History students make an impact for Memorial Day with the help of Steve Labenz


A few years ago, AP U.S. History teacher Steve Labenz started a beloved tradition at FHC that consists of taking his students to visit a veterans’ home in downtown Grand Rapids. As a history teacher, Labenz wanted a way to connect the information and hardships from textbooks with the faces of people who experienced those things. He viewed the opportunity as a chance for students to honor and serve those who served their country through physical labor like yard work and cleaning tombstones.

“I always drive by [the veterans’ home] and think that there are people there who never really had a chance to get any kind of life, and it’s important to keep the thankful spirit alive,” Labenz said.  “A couple years ago, I thought it would be nice if we could go because they would probably need the help. I contacted them last year, and they only have two groundskeepers for all 80 acres. They were very happy to have us come last year. Last year, we had about 100 people, and I wanted to get even more [this year]. Because of testing and whatnot [though], we had about 80 kids— some of Ms. Styles’s kids and [some of] mine. I actually thought we got more work done this year; the kids worked really, really hard.”

Sophomore Jordyn Carlson, one of the 80 students volunteering on this field trip, made the most of her experience and gained a lot. Through her new appreciation for the veterans’ home and a new respect for all those who serve our country, she developed a fresh perspective. A little quirk she noticed in the graveyard was a fascinating new discovering that played a role in changing her outlook.

“I saw a lot of pennies on gravestones, and I was curious so I asked [what the reason for that was],” Jordyn said. “The significance behind the pennies was showing your respect for the person; a nickel represents that you went to boot camp with them; a dime represents that you served in the war with them. I never knew that before, so I found that super fascinating. It amazed me to see how many people have served from Michigan.”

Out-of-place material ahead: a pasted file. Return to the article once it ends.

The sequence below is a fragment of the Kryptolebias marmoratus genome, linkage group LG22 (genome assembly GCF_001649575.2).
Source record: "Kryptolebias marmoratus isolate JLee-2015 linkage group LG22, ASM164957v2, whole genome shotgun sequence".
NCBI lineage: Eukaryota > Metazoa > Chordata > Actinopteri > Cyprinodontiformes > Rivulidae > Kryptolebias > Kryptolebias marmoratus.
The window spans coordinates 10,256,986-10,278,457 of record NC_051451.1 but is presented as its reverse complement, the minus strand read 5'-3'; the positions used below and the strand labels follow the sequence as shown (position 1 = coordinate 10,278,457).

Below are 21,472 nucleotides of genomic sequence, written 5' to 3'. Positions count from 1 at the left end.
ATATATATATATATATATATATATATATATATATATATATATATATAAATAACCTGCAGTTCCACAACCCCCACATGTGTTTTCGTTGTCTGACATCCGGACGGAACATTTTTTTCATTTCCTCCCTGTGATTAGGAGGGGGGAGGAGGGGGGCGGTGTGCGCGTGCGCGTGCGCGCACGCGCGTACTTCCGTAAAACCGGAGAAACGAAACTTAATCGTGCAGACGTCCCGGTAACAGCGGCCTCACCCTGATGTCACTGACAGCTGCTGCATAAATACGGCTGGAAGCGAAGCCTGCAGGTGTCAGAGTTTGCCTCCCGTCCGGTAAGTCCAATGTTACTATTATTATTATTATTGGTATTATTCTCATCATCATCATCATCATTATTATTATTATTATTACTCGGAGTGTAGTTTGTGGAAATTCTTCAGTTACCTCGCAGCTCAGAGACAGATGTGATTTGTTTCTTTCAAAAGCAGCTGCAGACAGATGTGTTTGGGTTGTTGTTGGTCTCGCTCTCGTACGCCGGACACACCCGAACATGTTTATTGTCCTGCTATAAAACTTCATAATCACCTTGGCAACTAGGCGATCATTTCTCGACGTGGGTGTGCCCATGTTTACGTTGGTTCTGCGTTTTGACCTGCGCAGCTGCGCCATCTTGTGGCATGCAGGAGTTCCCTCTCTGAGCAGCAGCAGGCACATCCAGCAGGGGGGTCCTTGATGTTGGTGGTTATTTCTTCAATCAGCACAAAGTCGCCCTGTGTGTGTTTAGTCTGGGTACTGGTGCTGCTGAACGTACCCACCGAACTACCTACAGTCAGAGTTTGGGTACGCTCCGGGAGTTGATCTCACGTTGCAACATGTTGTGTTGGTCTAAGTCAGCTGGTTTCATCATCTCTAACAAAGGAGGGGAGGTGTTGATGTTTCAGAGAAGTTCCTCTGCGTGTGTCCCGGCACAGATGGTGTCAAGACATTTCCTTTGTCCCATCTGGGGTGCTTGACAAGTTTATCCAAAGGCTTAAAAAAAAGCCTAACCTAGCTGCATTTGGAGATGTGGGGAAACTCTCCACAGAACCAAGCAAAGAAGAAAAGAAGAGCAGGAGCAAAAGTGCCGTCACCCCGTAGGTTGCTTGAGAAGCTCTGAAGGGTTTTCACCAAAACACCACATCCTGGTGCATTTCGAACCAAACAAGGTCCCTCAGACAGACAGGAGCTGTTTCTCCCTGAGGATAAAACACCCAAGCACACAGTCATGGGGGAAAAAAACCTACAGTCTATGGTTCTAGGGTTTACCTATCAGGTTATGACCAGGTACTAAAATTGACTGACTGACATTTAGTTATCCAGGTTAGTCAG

This was an eye-opening trip for students, put in place to help students realize the impact of spending one afternoon being an advocate for others and paying respect to their country. The tasks were small, but the impact was great, even considering how little time was spent at the veterans’ home.

“We split up, and some people raked leaves and were just cleaning up the outside of the building,” Jordyn said. “Then, a few of us were just picking up sticks so that it would be easier for the lawn to be mowed. After that, we all gathered and went to the cemetery to make sure it was nice and clean– lots of raking and cleaning leaves.”

Labenz was pleasantly surprised at the amount of work that was accomplished, even though the student numbers were lower than we had expected them to be. There was a lot of yard work to be done, but they made do and exceeded their expectations about what they could get done. 

“Basically, we just wanted to clean up because Memorial Day is coming up,” Labenz said. “The Boy Scouts will come afterward and put a flag on each headstone. There are around 4,000 headstones, so we wanted to clean up [before the Boy Scouts came]. It was helpful to clean up.”

Although the day was filled with constant yard work, the trip didn’t even feel difficult because of the camaraderie between the classmates while they volunteered. The students made a lot of memories, and overall, the trip was quite enjoyable.

“There was a veteran who came and spoke to our class, and he had been living there for four years,” Jordyn said. “He didn’t really say much, but he really enjoys [living there] with his dog. He is very proud of the people serving our country and is very humble about it.”

His story was quaint and over a short period of time. But during the time that he was speaking, many students were deeply touched, filled with respect for all of the hardships he had endured to ensure freedom for the U.S. The experience opened the students’ eyes to a whole new world, and for that, Jordyn will be especially grateful.

“The feeling I got when we got to the cemetery was overwhelming [because of] all the people who had died for our country,” Jordyn said. “There are so many people who have fought in the United States, and we don’t all do a ton to recognize that. The emotions felt when standing in the middle of gravestones and raking [were powerful]. To just look out and see all of the places people are buried– the things you think about in your head and the emotions that come through you are insane. I definitely think the most influential part [of this trip] was the feelings [attached to the work we did].”